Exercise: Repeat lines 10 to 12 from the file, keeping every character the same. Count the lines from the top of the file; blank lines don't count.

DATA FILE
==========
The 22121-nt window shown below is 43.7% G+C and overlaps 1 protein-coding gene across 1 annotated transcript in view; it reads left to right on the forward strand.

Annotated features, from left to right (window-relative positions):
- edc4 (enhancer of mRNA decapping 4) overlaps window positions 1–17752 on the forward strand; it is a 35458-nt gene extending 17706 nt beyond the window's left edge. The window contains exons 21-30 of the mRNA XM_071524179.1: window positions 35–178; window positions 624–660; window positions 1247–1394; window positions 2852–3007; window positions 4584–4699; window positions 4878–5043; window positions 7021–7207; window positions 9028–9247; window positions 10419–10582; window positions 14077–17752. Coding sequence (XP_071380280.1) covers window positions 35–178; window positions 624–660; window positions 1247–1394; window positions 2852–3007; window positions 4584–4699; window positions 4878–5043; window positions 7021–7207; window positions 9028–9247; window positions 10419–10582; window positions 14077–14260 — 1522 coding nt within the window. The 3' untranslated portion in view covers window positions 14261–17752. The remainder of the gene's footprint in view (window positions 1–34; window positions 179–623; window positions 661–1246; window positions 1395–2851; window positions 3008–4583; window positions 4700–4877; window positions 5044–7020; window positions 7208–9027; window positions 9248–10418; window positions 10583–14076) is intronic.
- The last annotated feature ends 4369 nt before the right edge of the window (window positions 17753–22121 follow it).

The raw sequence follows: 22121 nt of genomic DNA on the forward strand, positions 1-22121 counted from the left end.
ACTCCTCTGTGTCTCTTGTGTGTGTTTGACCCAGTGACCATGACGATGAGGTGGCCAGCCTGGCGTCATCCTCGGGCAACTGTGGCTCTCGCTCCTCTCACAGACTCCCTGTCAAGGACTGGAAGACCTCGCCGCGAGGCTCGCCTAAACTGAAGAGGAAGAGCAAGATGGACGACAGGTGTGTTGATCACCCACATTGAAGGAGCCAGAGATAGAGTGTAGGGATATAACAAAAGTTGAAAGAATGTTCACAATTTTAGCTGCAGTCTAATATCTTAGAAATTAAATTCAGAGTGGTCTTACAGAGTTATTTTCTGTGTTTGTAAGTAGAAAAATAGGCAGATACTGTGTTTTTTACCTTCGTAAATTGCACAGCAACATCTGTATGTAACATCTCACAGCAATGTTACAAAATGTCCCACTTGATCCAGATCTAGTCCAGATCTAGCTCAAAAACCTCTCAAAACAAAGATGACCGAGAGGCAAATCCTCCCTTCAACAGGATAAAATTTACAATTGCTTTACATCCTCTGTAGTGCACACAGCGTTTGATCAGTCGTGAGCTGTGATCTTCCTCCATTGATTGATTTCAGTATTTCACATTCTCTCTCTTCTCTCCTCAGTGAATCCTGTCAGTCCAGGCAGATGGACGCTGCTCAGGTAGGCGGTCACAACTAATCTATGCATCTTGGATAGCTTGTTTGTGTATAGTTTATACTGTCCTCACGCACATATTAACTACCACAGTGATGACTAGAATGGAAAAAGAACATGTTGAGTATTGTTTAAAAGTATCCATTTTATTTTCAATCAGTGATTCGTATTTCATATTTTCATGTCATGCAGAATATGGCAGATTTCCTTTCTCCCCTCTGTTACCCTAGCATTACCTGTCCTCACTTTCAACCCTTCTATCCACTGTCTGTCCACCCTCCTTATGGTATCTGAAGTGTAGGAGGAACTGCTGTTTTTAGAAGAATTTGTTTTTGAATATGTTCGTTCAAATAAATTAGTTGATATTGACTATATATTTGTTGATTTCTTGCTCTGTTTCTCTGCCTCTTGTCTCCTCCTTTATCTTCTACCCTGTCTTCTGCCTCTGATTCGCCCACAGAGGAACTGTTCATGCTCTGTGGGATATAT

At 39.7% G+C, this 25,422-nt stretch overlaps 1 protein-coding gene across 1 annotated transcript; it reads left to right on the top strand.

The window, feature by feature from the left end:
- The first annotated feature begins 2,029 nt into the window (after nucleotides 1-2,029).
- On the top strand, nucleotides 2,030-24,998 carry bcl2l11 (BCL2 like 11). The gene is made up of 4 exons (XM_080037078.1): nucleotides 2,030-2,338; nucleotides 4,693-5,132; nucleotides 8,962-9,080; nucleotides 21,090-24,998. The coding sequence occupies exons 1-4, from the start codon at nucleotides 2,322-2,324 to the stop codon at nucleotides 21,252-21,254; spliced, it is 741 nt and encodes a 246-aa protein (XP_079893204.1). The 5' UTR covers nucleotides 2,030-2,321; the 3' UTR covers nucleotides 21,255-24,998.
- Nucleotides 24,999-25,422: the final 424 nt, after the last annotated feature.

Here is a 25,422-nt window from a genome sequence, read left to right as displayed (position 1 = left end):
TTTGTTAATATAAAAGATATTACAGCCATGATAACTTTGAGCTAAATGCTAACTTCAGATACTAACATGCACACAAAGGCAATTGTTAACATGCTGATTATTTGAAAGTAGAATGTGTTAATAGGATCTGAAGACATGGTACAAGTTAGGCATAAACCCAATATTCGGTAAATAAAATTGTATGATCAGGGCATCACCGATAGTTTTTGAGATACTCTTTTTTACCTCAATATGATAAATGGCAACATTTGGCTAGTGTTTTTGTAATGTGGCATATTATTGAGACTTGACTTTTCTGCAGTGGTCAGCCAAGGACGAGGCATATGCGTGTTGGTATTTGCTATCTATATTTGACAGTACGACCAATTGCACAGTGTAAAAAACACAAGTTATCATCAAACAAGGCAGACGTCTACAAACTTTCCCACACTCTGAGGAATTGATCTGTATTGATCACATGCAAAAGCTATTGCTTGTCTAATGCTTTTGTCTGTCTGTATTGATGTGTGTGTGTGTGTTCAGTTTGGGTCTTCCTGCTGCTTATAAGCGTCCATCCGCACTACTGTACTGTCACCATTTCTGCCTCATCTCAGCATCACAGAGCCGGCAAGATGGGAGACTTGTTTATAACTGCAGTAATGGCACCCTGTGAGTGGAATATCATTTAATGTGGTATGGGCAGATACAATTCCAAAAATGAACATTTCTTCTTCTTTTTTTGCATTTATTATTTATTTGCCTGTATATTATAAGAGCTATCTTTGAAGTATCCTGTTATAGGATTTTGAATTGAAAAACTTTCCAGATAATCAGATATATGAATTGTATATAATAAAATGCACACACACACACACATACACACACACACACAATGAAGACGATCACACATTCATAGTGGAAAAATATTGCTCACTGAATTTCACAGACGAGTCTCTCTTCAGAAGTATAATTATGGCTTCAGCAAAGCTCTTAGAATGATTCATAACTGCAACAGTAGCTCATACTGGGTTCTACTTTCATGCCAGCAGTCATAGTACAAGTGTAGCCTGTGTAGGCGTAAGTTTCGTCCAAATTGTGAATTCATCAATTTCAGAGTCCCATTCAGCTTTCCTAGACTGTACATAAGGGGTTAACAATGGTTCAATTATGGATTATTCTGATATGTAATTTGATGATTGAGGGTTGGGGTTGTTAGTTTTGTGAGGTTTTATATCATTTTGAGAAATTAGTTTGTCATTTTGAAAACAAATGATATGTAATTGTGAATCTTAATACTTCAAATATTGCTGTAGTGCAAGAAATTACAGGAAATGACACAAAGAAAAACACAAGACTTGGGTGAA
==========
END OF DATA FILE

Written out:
- On the top strand, nucleotides 2,030-24,998 carry bcl2l11 (BCL2 like 11). The gene is made up of 4 exons (XM_080037078.1): nucleotides 2,030-2,338; nucleotides 4,693-5,132; nucleotides 8,962-9,080; nucleotides 21,090-24,998. The coding sequence occupies exons 1-4, from the start codon at nucleotides 2,322-2,324 to the stop codon at nucleotides 21,252-21,254; spliced, it is 741 nt and encodes a 246-aa protein (XP_079893204.1). The 5' UTR covers nucleotides 2,030-2,321; the 3' UTR covers nucleotides 21,255-24,998.
- Nucleotides 24,999-25,422: the final 424 nt, after the last annotated feature.

Here is a 25,422-nt window from a genome sequence, read left to right as displayed (position 1 = left end):